Surrender 63: Bottle Shock

I rented a couple of Alan Rickman DVDs this week, to further my desire to view all of this actor’s work. I enjoyed Nobel Son, with its clever plot twists and turns, and Alan’s performance as a genius who lacks social and people skills and compassion. However, I loved Bottle Shock. I chose to write about this enchanting film.


Bottle Shock stars Alan Rickman, Bill Pullman, Chris Pine, Freddy Rodriguez, and Rachel Taylor. The comedy/drama, released in 2008, was directed by Randall Miller. The movie carries a PG-13 rating, for brief strong language and brief sexuality, and has a run time of 1 hour and 50 minutes.

This true story is based around the Paris Judgment that occurred in 1976, when Steven Spurrier (Rickman) set up a blind taste test between French and Californian wines. Spurrier, who sold French wines exclusively in his shop, wanted to prove that the French had the best wines in the world…and also create more business in his store.


Spurrier travels to Napa Valley, California…wine country…to secure the best selection of American wines for the taste test. He meets Jim Barrett (Pullman) and his son Bo (Pine), owners of Chateau Montelena. The perfectionist vineyard owner and his fun loving hippie son are not only often at odds with each, they are struggling to make it, financially, as they create an exquisite Chardonnay.


Spurrier also encounters Sam (Taylor), the Barretts’ young female intern, and Gustavo (Rodriguez), Jim’s hardworking assistant, who is secretly creating his own wine at home. Bo and Sam take Spurrier throughout the Napa Valley, introducing him to the vintners. After tasting a vast variety of wines, the British wine connoisseur takes his selections back to Paris, for the ultimate test.

Bo flies to Paris as well, as the Californian representative. Some of the most discerning palettes in France arrive to taste the wines, to decide in an unbiased way, which country has the best Chardonnay and red wine. Who will win?


I enjoyed this fun movie for so many reasons. Although I am not a wine enthusiast, movies about the process of creating wine, from tending vineyards to bottling the properly fermented drink, fascinates me. It’s an art. It’s a science. It’s a passion. The cinematography was beautiful, with scene after scene of warm Californian vineyards and massive cool stone buildings where the wine was stored in barrels.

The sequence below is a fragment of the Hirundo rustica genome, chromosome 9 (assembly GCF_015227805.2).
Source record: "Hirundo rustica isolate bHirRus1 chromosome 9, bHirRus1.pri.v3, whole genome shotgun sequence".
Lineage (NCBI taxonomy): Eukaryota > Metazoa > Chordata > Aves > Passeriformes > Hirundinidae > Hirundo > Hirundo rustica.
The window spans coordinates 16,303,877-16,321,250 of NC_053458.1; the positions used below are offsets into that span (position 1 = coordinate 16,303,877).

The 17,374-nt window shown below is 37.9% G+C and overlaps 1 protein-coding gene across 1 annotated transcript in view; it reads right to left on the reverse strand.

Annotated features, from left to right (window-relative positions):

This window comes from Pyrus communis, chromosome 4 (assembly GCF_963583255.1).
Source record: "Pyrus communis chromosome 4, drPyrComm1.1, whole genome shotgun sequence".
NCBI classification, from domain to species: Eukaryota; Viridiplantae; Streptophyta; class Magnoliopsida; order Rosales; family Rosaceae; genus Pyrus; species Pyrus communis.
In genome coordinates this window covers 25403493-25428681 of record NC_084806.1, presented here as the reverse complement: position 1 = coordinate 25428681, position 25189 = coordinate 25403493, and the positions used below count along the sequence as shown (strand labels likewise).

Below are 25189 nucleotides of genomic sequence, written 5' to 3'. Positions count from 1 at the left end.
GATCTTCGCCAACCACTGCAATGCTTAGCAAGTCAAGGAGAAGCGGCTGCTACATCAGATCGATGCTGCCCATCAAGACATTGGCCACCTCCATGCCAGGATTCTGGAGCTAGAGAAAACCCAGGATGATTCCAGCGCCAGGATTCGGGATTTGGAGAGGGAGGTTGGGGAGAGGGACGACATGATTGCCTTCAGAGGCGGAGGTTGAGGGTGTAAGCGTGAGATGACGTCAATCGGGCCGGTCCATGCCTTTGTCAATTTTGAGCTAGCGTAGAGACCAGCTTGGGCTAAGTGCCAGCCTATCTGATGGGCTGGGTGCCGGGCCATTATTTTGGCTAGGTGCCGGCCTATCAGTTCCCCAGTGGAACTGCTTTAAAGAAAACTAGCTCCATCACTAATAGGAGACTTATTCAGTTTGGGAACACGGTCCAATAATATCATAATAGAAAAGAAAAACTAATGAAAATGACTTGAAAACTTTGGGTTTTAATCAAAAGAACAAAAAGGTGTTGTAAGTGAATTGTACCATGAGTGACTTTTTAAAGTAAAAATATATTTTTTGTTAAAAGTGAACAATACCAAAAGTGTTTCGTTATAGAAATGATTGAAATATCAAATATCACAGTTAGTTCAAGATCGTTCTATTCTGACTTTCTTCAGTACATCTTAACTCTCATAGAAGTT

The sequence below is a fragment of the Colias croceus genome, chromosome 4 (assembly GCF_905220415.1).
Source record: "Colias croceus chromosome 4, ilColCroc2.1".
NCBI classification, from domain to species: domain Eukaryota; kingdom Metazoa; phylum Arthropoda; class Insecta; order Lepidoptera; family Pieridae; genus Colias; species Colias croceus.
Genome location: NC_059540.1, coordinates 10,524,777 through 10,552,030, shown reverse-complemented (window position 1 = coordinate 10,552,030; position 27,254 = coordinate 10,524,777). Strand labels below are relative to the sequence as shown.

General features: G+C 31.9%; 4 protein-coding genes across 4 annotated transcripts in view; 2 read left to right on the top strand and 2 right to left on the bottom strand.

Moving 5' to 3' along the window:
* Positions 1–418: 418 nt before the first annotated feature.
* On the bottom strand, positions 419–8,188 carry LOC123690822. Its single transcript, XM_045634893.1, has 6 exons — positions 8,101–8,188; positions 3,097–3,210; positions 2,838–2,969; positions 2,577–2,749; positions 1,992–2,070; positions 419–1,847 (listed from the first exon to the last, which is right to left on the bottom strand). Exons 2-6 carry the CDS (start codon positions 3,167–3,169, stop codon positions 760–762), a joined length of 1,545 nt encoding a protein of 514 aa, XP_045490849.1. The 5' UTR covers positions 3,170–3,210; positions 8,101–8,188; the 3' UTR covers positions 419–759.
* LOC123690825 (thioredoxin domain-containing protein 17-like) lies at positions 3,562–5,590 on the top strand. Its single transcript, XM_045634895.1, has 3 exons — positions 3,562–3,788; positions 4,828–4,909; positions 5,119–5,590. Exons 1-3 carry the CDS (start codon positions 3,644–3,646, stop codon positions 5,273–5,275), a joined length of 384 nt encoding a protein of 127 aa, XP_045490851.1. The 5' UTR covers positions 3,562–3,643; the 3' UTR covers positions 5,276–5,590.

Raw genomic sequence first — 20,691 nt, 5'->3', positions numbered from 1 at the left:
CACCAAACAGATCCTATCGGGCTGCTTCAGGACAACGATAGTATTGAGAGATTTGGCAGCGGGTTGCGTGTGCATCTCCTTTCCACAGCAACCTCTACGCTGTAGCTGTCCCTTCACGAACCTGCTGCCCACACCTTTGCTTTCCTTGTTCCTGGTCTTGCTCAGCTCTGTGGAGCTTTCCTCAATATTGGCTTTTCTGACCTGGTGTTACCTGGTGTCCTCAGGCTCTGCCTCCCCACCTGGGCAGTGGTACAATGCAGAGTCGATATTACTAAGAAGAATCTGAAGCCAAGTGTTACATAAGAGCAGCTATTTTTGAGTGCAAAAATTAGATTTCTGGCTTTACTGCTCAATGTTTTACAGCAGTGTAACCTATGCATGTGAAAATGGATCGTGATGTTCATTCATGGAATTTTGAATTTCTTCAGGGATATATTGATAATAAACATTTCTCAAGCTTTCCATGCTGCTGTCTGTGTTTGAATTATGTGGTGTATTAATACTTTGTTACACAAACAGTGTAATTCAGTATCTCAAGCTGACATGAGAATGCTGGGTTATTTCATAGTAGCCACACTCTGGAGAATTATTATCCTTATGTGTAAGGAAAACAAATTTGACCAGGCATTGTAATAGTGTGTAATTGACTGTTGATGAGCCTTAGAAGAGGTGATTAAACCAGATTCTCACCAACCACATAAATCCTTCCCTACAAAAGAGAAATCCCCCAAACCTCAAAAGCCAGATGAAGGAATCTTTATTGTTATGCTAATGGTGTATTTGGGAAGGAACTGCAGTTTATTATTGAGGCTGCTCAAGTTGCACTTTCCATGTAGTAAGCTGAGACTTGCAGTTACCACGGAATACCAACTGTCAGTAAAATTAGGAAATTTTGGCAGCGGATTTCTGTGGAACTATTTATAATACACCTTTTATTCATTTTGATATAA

Set in 1976, this movie became a nostalgic flashback for me. I was 18 years old in 1976, and just embarking on my adult journey. The movie’s music, Bo and Sam’s long hippie hair, the bell bottom jeans and cropped shirts, brought back waves of memories. Was I really that young and carefree then? I was filled with a wistful longing.


Amid the humor and the quest for the best wine in the world, are the stories of five people, struggling to find themselves. Steven Spurrier, a displaced Brit in France, longs to be accepted in his city of choice. Jim Barrett left a partnership in a law firm to pursue his dream. He is facing bankruptcy and failure. Bo is considered a loser, unfocused and irresponsible. Gustavo has the passion for creating fine wine. It’s in his blood. He lacks the funds to bring his dream to fruition, literally. And Sam has the desire to learn all she can about vinification. However, she finds herself torn between her affections toward Gustavo and Bo. The deeper undercurrents in the film make it a very moving and thought provoking watch.


I always appreciate movies based on true events. Jim Barrett passed away in 2013, at the age of 86. His son, Bo, pictured above, now owns and operates Chateau Montelena with his wife. Sam’s character, while not based on an actual person, represents the future of Napa Valley, when more women would become vineyard owners and winemakers. Bo’s real life wife is such a woman.

In 1996, Gustavo produced his first wine under his own label, and ventured out on his own in 1999. Today, Gustavo makes Napa Valley wines in a style inspired by old-world winemaking techniques, with a dedication to small vineyards and the highest quality fruit.


Steven Spurrier, above, returned to the UK in 1988, becoming a wine consultant and a journalist. He’s now director of The Christie’s Wine Course and he has written several books.

The Paris Judgment really happened in 1976. The outcome changed the world’s view of wine, and had a significant impact on all of the people involved in the story portrayed by Bottle Shock. I’ll not spoil the conclusion. I will recommend this excellent indie film. Settle in, grab a bottle of wine, if you so desire, and enjoy!